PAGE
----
“We’re trying to work out the conflicts before we get to Congress,” Shoemaker said.

That’s why the schism with the mountain biking community looms large.

The mountain bike association, which has about 400 members, said it will support wilderness designation on about 29,000 acres targeted by the Hidden Gems campaign around the Roaring Fork Valley. It wants a slightly lower level of protection on other lands so its members won’t lose existing trails or potential routes they hope to see developed.

Representatives of the mountain bike association began meeting with Shoemaker in May to try to find solutions that would provide protections for other lands without excluding mountain bikers.

The association believes the National Conservation Area and National Recreation Area designations should be used to protect some of the wilderness-quality lands. Those designations essentially act as “wilderness with bikes” but still provide strong protections, Pritchard said.

The environmental coalition is wary of using those tools for most of the Hidden Gems because they want the strongest protection possible.

So the two sides are at a stalemate. To call it a battle would overstate it, but the two groups are in conflict over what they each see as the best interests of their constituencies.

Wilderness Workshop and its allies want the strongest protection possible, utilizing the Wilderness Act of 1964 and its “wild for good” promise. They believe it is necessary to sacrifice most recreation opportunities for the good of the special lands.

“Everybody says, ‘We like wilderness, just don’t do it where it affects my pursuit, my adrenaline rush, my activity,'” Shoemaker said. “I just ask people to look at higher values than our recreational pursuits.”

Pritchard countered that mountain bikes don’t pose a threat to the lands that Wilderness Workshop wants to protect. Cycling is a clean and quiet sport that brings riders closer to nature and reinforces their environmental ethic, he said.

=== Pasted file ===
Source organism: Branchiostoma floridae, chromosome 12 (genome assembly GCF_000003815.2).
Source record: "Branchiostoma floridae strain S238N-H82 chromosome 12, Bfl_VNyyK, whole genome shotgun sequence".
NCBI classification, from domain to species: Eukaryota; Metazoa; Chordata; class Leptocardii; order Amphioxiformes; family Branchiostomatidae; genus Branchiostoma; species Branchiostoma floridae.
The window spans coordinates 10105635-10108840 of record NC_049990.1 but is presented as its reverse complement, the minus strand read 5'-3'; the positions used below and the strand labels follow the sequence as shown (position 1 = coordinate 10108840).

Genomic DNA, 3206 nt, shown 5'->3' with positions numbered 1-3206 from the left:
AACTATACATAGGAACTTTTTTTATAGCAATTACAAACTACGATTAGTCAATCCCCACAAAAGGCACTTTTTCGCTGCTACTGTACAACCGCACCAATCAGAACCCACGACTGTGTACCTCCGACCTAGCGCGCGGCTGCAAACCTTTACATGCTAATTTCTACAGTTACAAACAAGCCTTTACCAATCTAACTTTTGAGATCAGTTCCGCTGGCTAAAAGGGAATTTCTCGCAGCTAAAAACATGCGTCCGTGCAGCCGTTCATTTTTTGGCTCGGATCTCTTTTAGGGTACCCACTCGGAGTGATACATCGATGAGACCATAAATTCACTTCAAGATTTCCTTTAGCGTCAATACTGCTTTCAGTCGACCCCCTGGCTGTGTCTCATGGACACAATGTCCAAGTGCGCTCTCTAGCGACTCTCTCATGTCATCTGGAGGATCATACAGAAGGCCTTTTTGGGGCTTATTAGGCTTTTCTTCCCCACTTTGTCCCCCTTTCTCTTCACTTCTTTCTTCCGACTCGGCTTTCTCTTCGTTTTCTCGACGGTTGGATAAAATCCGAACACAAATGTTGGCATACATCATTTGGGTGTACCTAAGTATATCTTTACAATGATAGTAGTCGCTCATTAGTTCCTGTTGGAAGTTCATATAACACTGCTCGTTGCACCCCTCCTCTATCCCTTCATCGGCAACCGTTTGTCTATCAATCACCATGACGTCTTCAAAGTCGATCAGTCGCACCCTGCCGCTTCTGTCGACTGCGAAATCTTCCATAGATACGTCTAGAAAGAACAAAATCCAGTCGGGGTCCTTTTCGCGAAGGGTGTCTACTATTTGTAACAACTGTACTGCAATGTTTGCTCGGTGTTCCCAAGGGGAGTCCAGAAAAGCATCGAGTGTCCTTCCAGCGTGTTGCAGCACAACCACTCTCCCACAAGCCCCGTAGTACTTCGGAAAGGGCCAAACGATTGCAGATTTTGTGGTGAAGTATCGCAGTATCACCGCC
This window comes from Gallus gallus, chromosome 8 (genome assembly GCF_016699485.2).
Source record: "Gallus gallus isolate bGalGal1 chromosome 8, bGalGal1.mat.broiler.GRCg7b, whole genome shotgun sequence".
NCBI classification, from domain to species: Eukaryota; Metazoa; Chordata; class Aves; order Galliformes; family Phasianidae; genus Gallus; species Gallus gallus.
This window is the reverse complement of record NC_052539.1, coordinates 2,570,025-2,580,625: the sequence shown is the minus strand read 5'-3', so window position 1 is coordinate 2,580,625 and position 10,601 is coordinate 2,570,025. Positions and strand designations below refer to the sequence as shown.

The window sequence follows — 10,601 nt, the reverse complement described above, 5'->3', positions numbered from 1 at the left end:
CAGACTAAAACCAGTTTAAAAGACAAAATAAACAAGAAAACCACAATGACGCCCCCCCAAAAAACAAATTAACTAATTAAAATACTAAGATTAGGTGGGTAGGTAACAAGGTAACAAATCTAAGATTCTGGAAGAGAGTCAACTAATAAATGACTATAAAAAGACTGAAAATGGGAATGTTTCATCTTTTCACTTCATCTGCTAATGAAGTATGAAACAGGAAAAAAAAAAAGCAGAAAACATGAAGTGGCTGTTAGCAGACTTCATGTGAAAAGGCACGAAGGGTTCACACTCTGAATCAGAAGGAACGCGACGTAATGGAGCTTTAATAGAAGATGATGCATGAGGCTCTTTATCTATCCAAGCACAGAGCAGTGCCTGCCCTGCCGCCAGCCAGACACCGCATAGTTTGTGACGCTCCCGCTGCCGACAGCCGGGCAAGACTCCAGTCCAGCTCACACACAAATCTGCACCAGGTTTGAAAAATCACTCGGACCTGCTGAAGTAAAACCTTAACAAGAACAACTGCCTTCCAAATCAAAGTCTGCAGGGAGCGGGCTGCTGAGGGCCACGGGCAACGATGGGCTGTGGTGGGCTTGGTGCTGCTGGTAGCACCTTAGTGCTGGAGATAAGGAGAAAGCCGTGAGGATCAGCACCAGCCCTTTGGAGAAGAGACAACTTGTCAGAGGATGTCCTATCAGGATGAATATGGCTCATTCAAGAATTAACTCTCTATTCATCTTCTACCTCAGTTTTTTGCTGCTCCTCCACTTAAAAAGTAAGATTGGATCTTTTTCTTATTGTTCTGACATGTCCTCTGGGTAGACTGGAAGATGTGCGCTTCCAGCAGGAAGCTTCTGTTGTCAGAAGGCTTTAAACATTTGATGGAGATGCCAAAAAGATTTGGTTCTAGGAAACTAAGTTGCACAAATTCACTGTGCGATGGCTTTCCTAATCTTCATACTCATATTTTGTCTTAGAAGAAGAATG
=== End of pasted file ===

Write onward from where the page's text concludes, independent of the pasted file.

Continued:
Many mountain bikers don’t understand why conservation groups would risk alienating them when they share so much in common. Other bikers just don’t buy the assertion that the conservationists’ vision of the land should trump their own.

Longtime mountain biking enthusiasts Glenn Horn of Aspen said he is concerned about the conservation groups’ intent to close trails near populated areas. Additional wilderness lands should be located far out in the backcountry, he said.

“There needs to be balance. There needs to be multiple use in the close-in areas,” said Horn, who doesn’t belong to the mountain bike association or Wilderness Workshop.

He wants different forest users to respect the rights of other groups. He doesn’t believe the conservationists working on the Hidden Gems proposal are honoring that code.

Horn also feels the environmental groups are employing an old political ploy as part of their campaign – they have asked for the wilderness designation on more lands than they really hope to protect.

“They’ve taken an extreme position thinking it will get watered down in the process,” he said.

Wilderness Workshop and the Rocky Mountain Bike Association have already proven they can compromise. Shoemaker said the conservation groups listened to concerns from mountain bikers early in its process and redrew wilderness boundaries to exclude some heavily used trails. “We made exclusions right off the top,” he said.

Learn about the Gems and bikers’ concerns

To learn more about the Hidden Gems Wilderness Campaign go to http://www.whiteriverwild.org/. The Web site has detailed descriptions of the targeted areas, including size, location, access and “potential threats.” Maps locate the areas within the Roaring Fork Valley and show where proposed Wilderness boundary lines would be.

To learn more about the Roaring Fork Mountain Bike Association’s assessment of the Hidden Gems Wilderness Campaign go to http://www.rfmba.org/mtb/advocacy.aspx. The Web site provides the full draft letter to Colorado’s Congressional delegation, outlines trails that would become off-limits and pinpoints affected areas on maps.